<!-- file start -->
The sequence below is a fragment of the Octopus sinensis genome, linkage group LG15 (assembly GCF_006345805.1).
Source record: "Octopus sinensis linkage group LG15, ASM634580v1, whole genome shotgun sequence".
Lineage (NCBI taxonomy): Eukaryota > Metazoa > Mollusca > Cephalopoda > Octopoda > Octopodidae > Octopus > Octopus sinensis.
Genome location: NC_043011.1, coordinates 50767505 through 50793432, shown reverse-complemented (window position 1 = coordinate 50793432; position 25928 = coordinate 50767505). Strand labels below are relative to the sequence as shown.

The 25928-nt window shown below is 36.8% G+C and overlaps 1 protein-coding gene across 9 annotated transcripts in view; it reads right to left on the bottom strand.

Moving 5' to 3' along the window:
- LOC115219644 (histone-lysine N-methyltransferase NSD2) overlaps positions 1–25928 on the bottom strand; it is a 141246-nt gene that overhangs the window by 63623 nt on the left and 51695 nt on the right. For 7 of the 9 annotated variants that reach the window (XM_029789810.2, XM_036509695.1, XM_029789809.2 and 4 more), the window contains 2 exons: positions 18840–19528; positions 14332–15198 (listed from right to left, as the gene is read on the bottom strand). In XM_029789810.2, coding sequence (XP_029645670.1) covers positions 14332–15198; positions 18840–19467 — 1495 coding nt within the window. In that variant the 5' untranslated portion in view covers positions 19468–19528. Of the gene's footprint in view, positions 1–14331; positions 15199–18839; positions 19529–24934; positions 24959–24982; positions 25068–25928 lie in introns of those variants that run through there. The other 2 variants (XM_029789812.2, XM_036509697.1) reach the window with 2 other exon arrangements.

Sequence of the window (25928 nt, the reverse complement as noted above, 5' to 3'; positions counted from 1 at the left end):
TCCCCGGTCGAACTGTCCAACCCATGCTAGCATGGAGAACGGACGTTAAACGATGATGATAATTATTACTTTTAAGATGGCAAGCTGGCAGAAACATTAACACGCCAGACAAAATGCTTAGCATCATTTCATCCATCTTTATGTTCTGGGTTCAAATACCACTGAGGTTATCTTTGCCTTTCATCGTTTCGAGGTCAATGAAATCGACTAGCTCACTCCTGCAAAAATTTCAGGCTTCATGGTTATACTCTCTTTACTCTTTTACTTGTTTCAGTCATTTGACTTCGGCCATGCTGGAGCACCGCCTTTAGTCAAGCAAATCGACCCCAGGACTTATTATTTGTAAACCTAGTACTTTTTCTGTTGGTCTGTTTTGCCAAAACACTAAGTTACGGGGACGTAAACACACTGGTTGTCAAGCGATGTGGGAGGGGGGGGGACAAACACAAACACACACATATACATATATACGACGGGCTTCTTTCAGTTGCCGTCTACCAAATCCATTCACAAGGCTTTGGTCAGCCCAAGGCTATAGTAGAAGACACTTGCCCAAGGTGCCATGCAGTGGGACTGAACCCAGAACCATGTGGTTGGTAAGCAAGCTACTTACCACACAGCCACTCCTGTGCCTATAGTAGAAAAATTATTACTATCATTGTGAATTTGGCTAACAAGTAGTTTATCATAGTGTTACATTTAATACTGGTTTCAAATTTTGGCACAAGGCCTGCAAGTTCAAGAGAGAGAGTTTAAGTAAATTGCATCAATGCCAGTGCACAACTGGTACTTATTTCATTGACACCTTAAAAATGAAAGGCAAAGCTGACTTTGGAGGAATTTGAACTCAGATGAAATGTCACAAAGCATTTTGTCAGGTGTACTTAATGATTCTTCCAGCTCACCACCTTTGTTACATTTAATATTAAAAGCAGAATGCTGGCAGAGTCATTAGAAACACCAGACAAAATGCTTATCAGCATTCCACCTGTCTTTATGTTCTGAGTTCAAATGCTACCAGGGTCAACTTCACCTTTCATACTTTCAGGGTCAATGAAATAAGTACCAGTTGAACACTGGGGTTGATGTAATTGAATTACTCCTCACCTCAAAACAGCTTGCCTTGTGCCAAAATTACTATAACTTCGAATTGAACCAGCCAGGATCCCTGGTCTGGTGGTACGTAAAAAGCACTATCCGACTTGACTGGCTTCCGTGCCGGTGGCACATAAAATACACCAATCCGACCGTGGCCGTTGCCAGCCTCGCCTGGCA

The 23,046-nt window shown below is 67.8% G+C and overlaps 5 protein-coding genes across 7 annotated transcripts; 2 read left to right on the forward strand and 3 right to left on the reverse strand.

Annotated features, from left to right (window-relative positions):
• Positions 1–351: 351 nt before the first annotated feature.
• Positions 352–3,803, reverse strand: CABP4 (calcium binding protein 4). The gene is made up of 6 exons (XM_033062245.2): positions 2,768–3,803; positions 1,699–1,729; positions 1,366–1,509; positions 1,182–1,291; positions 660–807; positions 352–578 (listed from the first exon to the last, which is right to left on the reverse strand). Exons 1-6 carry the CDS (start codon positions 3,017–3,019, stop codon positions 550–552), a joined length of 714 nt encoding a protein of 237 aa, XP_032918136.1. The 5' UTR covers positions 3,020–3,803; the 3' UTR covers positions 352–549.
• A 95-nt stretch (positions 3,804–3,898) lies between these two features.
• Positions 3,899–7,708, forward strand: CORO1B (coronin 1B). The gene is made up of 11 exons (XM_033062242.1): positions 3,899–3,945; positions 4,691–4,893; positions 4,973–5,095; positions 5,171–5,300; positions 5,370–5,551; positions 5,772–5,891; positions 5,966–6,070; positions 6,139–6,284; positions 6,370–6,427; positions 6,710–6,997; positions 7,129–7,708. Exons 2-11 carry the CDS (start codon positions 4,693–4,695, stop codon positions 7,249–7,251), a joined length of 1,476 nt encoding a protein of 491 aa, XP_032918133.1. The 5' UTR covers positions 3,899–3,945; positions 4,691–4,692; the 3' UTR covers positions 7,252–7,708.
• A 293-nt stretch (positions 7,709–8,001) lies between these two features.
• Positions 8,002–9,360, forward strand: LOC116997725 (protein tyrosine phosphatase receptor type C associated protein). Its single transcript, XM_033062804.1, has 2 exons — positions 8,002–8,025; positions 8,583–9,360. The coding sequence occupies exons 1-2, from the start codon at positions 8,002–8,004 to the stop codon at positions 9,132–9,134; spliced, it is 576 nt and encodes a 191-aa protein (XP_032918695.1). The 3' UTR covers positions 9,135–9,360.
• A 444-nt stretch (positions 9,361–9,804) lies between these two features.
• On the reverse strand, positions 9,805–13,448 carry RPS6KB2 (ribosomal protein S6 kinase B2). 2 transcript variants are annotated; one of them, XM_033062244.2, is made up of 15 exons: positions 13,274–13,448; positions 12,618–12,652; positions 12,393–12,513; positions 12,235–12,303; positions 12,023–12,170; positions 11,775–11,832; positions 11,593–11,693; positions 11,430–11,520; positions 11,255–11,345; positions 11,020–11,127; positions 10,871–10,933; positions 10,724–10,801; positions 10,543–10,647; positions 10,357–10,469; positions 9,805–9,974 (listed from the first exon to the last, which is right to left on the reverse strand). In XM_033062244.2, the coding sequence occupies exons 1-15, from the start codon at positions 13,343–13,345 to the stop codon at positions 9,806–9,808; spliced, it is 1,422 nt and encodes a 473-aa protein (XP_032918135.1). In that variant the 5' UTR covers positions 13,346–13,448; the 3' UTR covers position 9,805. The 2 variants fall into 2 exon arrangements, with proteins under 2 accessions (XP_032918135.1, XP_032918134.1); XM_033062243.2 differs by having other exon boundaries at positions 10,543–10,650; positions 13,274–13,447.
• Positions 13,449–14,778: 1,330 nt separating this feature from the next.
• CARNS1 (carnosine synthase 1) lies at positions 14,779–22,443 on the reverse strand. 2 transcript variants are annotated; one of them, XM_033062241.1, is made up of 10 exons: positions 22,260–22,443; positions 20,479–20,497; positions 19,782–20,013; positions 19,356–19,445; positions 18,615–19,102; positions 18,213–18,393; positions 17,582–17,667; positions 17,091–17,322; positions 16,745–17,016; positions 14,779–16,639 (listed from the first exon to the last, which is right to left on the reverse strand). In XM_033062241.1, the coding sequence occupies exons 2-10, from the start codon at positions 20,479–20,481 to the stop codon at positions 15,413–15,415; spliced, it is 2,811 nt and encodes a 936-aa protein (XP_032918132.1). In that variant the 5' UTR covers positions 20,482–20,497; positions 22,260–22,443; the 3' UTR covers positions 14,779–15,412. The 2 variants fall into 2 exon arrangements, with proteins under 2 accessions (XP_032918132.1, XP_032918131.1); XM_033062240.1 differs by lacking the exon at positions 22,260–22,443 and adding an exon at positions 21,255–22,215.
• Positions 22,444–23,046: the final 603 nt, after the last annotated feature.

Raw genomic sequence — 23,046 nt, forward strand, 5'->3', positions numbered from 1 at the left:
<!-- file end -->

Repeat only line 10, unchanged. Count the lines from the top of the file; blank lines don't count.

The 23,046-nt window shown below is 67.8% G+C and overlaps 5 protein-coding genes across 7 annotated transcripts; 2 read left to right on the forward strand and 3 right to left on the reverse strand.